On the 88th anniversary of the birth of Marilyn, The Playlist selected five of her greatest movie performances yesterday (in Niagara, The Seven Year Itch, The Prince and the Showgirl, Some Like it Hot and The Misfits.) While I don’t agree with all of their comments, it’s great to see Monroe’s cinematic legacy getting proper attention.
Some of MM’s other roles were also given honourable mention, although Clash by Night and Don’t Bother to Knock have been omitted.
“But it’s easy to overlook her screen achievements with the legend, and the woman born Norma Jeane Baker in Los Angeles in 1926 was a star for a reason. Despite being slighted as a weak actress by some, she was an accomplished comic talent, and capable of far more when she was allowed.
Of those early supporting turns, it’s The Asphalt Jungle and All About Eve that make the most impact, the former as Louis Calhern’s beguiling mistress in John Huston’s excellent noir, the latter as an aspiring actress, a graduate of ‘The Copacabana School of Dramatic Art.’ Her supporting performance in Howard Hawks’ Monkey Business, with Cary Grant and Ginger Rogers, released just before she became a star, is also worth checking out.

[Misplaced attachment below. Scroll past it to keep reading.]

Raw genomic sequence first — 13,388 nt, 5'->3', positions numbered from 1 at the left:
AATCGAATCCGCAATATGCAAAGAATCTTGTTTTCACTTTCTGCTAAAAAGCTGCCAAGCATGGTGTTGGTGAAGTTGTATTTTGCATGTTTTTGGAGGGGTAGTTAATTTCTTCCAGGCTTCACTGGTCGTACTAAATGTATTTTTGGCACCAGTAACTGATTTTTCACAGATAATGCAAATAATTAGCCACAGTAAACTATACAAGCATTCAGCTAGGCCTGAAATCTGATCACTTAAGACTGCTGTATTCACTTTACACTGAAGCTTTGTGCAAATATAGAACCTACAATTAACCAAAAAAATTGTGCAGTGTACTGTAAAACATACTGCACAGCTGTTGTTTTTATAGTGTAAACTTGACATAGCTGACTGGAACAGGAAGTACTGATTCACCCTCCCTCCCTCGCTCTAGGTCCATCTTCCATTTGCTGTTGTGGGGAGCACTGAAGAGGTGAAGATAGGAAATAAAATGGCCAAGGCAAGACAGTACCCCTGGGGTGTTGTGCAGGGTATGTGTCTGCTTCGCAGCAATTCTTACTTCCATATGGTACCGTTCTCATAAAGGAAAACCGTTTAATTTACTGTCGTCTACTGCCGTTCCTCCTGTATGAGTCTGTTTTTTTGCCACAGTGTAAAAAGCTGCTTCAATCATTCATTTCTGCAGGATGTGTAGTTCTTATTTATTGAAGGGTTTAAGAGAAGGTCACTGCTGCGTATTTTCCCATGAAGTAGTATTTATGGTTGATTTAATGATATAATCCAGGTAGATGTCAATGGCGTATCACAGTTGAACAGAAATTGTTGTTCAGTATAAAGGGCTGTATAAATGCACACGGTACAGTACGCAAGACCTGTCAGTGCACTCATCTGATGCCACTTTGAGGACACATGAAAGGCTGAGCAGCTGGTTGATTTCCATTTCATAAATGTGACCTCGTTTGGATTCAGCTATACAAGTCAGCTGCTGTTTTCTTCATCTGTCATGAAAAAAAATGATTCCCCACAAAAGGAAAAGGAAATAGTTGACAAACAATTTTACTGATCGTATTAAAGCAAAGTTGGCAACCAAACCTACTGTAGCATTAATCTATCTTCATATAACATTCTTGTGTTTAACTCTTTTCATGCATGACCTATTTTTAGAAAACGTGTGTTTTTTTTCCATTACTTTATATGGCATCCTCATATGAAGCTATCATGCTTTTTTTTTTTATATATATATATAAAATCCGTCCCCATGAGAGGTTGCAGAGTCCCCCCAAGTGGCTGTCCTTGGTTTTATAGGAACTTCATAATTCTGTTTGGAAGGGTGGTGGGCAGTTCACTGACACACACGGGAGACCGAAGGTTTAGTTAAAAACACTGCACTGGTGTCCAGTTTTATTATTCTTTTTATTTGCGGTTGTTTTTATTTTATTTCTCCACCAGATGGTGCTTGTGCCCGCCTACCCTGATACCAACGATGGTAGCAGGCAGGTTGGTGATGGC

She reteamed with Hawks, joined by Jane Russell, to far greater effect on Gentlemen Prefer Blondes, arguably the film that cemented her stardom, even if the film doesn’t hold a candle to Some Like It Hot, something doubly true of the same year’s How To Marry A Millionaire, although the central trio of Monroe, Betty Grable and Lauren Bacall is undeniable. Finally, she was nominated for a Golden Globe for Bus Stop, as a small-town singer who’s borderline-stalked by a rodeo rider. The film is a somewhat uncomfortable watch, but it’s a good showcase of Monroe’s range.”